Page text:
Why Is Art So Expensive? Copy Of Famous ‘Mona Lisa’ Replica Goes For $60k
The famous “Mona Lisa” painting is expected to sell for $60,000 to $80,000. And in a highly unusual move, Sotheby’s has included a batch of six other copies in Thursday’s sale.
Among them are reproductions of other iconic artworks, including Caravaggio’s “Medusa” and Hieronymus Bosch’s triptych “The Garden of Earthly Delights.” Versions of works by other Old Masters — the greats of pre-19th-century European art — such as Diego Velázquez and Correggio will also go under the hammer.
Copies may be associated with art-world fraud, but there are many legitimate reasons why they were made, according to Christopher Apostle, senior vice president and head of Old Masters at Sotheby’s.
“Historically speaking, a copy wasn’t necessarily viewed as negatively as it might have been later,” he said on the phone from New York, where the sale is taking place. “We know that collectors of famous paintings hired specific artists to create copies that they could give away or hang in other residences.”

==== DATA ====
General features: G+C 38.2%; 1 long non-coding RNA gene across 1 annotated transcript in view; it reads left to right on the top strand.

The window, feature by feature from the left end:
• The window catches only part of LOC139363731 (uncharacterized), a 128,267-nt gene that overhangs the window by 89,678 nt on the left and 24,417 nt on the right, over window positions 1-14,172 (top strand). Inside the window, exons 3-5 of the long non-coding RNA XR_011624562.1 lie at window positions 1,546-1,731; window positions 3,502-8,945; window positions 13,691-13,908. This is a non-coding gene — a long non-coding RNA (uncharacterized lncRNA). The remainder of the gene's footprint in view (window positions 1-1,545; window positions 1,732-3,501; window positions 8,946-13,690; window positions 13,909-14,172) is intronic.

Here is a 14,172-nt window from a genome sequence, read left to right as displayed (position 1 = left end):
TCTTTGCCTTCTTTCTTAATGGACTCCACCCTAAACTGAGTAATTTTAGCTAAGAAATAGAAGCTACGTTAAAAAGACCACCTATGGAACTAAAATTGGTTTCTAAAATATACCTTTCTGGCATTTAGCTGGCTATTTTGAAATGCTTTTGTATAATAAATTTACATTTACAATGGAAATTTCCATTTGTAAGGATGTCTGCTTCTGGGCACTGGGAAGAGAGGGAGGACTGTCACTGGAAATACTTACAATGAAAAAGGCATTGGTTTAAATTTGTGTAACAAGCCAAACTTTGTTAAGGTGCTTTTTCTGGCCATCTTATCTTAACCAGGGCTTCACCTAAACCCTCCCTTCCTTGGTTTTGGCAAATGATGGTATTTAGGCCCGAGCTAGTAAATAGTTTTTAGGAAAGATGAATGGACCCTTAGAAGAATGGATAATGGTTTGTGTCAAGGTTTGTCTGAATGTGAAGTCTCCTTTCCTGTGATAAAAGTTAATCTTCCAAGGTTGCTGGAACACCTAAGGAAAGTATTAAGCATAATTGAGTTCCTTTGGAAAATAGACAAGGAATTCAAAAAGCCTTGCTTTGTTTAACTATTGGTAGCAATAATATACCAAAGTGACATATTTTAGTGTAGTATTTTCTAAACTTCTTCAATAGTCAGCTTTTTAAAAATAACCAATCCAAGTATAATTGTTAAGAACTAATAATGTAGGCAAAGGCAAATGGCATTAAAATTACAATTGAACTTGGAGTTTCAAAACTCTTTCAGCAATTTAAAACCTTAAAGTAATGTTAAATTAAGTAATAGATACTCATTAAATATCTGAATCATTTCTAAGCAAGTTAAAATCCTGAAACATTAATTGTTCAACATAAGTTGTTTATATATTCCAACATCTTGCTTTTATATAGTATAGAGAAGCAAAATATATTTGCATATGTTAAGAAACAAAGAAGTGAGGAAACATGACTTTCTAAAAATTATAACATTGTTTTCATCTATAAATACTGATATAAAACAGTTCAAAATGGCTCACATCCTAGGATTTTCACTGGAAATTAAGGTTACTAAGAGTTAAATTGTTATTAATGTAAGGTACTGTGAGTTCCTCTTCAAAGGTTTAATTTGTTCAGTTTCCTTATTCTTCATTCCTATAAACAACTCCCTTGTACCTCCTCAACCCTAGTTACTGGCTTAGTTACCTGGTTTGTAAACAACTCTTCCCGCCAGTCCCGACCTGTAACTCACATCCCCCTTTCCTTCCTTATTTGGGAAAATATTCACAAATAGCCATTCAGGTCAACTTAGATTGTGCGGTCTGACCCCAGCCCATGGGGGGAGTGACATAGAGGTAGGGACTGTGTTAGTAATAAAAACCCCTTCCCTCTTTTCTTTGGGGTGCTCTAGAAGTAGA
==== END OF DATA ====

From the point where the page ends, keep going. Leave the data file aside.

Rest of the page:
Warner-Johnson, who worked at Christie’s before setting up his own art advisory firm, warned that the auction might attract unexpected buyers, which could inflate prices. Rather than adding to their Old Master collections or investment portfolios, prospective buyers may be acquiring the works for personal reasons, he suggested.
“You would probably be bidding against someone who is making a one-off purchase and is not thinking in terms of investment,” he explained. “So they would probably outbid you at auction.”
If I had a client who collected works by Leonardo’s pupils, I might consider recommending a good copy of a Leonardo to fit into that collection. But for a ‘Mona Lisa’ you’re probably going to be competing with people who will spend far more than you would advise someone to spend — people who just want an iconic image.”